BPO: The Next Frontier

 
 
By Stan Gibson  |  Posted 2006-03-19 Email Print this article Print
 
 
 
 
 
 
 

Companies scramble for an edge by outsourcing business processes.

While researchers judge the market for IT infrastructure outsourcing to have reached a virtual plateau with an annual growth rate in the single digits, business process outsourcing is in the midst of a growth spurt.

IDC, a Framingham, Mass., research firm, predicts that BPO will grow at a compound annual rate of 10.9 percent. With $382.5 billion in annual sales in 2004, global BPO will grow to $641.2 billion in 2009, according to IDC analysts. IDCs study of the market covers eight BPO segments: human resources, procurement, finance and accounting, customer service, logistics, sales and marketing, product engineering, and training.

Many companies are calling on offshore providers for BPO service because those providers can pass along savings from low labor rates while providing, in many cases, first-class service.

A study by McKinsey & Co. that was sponsored by Nasscom, an Indian outsourcing trade association, found that India has a large proportion of BPO talent, with 28 percent of the skilled BPO workers among 28 low-cost countries.

"A global presence is important to the extent that vendors are able to tap into a global resource pool to minimize costs—this is becoming a key requirement in successful BPO delivery and a key buyer expectation," said IDC analyst Romala Ravi.

HP clones P&Gs Cincinnati accounting operations in India. Click here to read more.
But finding returns from sending work offshore is not as simple as inking the contract. The Nasscom-McKinsey study pointed out that customers must first document their procedures and establish performance benchmarks before sending work offshore. Further, it can take up to two years to ramp up and stabilize performance at an offshore location, according to the study. That can keep payback well below initial expectations.

With a fully outsourced business model, Procter & Gamble called on IBM to handle its HR tasks and Hewlett-Packard to handle finance and accounting chores, including accounts payable, which HP took over in June 2004.

Like many outsourcing firms, HP has been revving up its BPO capabilities at centers around the globe. The company has offices in 10 locations, including its largest operations in Bangalore, India. In addition to transactional accounts payable, which HP performs for global consumer products giant P&G, HP handles finance and accounting, HR processing, sales and marketing, and procurement processing in Bangalore.

HPs BPO work for P&G is one of six BPO relationships that are being handled at HPs Bangalore facilities. HP also handles all financial processes for a major media company; for another, HP serves as the clients controller. The center also handles HPs own accounts payable processing.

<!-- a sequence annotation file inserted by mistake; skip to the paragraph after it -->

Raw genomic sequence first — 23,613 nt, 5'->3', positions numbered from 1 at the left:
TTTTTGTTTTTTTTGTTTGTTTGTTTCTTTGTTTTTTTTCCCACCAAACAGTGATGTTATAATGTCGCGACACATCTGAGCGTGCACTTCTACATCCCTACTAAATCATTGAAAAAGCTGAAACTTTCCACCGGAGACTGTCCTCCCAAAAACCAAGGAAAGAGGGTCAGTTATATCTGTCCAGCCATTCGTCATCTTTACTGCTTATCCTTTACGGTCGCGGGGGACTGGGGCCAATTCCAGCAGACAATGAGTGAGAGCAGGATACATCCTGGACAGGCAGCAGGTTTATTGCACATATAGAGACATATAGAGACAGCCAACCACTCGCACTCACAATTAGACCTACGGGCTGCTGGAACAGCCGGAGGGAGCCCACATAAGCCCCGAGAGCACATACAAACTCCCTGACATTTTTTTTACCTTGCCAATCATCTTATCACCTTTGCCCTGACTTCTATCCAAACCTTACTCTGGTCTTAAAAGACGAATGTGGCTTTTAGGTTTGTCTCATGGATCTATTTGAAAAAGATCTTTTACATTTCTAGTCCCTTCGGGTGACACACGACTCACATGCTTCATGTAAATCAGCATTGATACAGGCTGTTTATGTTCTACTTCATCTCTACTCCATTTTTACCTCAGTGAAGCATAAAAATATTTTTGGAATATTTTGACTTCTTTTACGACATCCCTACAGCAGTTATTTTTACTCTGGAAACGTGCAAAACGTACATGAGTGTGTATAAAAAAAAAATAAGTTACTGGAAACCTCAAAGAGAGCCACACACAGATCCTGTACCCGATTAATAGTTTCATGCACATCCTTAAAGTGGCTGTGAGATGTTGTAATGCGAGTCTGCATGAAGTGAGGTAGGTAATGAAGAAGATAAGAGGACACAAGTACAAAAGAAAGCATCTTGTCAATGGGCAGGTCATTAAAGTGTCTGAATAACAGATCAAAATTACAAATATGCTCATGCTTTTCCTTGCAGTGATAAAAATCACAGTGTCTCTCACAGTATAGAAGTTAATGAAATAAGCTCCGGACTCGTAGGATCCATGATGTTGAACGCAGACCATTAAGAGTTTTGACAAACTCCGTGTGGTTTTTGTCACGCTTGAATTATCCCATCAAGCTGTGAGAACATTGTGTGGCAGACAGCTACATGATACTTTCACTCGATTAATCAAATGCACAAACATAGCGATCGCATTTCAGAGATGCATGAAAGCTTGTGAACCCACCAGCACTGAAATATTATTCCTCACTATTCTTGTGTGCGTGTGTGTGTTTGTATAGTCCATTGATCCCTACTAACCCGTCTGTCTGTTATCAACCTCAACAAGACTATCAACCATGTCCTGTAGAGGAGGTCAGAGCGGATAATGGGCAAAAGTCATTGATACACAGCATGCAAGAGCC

HP is not alone. Earlier this month, Accenture turned up its BPO initiatives a notch when it acquired Savista, a Wichita, Kan., BPO provider specializing in HR and finance and accounting for midsize clients.

"Its a one-stop shop for a customer. Its an integrated approach in one platform, one solution, for midmarket clients," said Kevin Campbell, global managing director of Accentures BPO organization. "We have a back end in India and a global delivery network. We can use our offshore capability to leverage their front office."

Accentures $7 billion outsourcing business is split among application development, IT infrastructure and BPO. "The overall BPO market is growing at a significant rate, and we continue to be extremely bullish," said Campbell.

Two years ago, HP rival IBM bought Indian BPO company Daksh eServices, which has 6,000 employees. Daksh had developed specialties in CRM (customer relationship management) and financial management services.

In an interview earlier this year, Electronic Data Systems CEO Michael Jordan said his company is seeking to increase the number of its BPO contracts, which are more profitable than IT outsourcing deals.

Meanwhile, top Indian players such as Tata Consultancy Services are pouring resources into markets such as financial services. TCS last fall signed an $847 million, 12-year deal with U.K.-based Pearl Group, which manages insurance and pension funds. TCS will create a subsidiary to offer BPO services to Pearl and to other life insurance and pension providers.

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Stan Gibson is Executive Editor of eWEEK. In addition to taking part in Ziff Davis eSeminars and taking charge of special editorial projects, his columns and editorials appear regularly in both the print and online editions of eWEEK. He is chairman of eWEEK's Editorial Board, which received the 1999 Jesse H. Neal Award of the American Business Press. In ten years at eWEEK, Gibson has served eWEEK (formerly PC Week) as Executive Editor/eBiz Strategies, Deputy News Editor, Networking Editor, Assignment Editor and Department Editor. His Webcast program, 'Take Down,' appeared on Zcast.tv. He has appeared on many radio and television programs including TechTV, CNBC, PBS, WBZ-Boston, WEVD New York and New England Cable News. Gibson has appeared as keynoter at many conferences, including CAMP Expo, Society for Information Management, and the Technology Managers Forum. A 19-year veteran covering information technology, he was previously News Editor at Communications Week and was Software Editor and Systems Editor at Computerworld.
 
 
 
 
 
 
 

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